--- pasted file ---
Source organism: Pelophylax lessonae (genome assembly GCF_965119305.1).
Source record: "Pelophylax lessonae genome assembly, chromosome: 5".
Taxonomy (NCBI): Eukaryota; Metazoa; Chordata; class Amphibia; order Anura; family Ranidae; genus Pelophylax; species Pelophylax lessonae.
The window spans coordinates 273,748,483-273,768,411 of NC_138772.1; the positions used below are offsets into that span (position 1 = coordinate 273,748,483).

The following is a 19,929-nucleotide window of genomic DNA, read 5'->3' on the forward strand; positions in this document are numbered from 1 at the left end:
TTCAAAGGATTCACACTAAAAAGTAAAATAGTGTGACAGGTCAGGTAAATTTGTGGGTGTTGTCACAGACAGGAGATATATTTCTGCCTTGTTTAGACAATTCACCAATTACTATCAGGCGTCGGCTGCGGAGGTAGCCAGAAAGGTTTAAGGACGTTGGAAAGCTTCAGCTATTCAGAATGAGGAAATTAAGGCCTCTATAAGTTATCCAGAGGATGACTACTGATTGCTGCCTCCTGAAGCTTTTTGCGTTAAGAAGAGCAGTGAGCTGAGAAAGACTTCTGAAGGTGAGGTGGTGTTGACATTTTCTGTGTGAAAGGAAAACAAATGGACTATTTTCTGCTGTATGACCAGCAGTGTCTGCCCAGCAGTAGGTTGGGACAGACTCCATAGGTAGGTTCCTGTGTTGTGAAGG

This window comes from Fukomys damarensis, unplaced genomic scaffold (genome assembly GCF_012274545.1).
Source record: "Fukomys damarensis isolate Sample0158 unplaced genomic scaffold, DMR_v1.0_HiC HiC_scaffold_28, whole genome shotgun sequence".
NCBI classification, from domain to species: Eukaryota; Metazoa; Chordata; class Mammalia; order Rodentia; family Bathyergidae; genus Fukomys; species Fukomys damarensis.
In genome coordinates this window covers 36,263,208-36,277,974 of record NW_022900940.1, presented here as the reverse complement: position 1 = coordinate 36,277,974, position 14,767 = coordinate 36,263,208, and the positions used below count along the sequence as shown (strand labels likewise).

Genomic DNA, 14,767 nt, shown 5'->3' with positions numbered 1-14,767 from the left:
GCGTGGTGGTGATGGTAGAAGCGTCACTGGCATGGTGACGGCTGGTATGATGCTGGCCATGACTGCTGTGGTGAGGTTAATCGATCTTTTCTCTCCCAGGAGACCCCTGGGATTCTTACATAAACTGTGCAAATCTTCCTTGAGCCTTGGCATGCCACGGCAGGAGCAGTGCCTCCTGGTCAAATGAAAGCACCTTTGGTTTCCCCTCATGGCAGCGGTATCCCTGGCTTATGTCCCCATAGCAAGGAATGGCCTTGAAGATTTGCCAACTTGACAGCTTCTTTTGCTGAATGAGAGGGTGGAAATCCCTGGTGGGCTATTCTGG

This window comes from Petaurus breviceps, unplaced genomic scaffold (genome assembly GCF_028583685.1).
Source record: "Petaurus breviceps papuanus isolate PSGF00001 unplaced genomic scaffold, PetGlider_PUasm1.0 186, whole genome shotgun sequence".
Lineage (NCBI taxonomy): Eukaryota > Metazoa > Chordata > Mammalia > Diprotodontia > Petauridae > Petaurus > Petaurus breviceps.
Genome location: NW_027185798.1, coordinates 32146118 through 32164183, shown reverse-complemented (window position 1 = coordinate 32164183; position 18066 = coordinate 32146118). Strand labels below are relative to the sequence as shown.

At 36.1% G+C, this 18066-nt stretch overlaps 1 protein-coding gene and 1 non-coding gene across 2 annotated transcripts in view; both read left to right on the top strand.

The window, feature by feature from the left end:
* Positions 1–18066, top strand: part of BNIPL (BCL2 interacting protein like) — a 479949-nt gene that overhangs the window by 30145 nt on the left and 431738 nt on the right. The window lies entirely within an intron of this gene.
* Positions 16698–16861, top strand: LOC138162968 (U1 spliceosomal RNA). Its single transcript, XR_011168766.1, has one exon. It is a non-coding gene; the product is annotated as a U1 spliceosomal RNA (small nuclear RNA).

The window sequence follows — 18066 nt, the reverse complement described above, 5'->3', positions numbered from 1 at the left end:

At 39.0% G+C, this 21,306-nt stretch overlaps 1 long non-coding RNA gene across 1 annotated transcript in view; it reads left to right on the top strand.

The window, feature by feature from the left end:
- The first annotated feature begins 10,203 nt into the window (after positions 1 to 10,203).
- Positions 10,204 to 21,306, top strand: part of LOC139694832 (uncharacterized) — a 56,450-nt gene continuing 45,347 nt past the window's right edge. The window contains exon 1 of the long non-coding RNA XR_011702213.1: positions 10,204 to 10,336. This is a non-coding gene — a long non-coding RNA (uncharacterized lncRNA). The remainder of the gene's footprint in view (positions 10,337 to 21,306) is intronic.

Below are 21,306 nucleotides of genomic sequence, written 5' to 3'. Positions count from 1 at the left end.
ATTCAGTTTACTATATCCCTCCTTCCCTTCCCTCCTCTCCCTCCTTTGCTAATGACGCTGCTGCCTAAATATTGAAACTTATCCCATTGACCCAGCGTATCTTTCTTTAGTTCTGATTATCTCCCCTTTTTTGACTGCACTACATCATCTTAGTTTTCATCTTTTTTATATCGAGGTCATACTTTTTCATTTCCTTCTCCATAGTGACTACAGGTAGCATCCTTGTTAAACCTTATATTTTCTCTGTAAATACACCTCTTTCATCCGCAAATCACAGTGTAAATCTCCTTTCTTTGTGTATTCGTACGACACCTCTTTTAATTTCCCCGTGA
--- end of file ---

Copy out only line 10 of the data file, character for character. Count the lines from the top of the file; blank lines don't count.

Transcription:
In genome coordinates this window covers 36,263,208-36,277,974 of record NW_022900940.1, presented here as the reverse complement: position 1 = coordinate 36,277,974, position 14,767 = coordinate 36,263,208, and the positions used below count along the sequence as shown (strand labels likewise).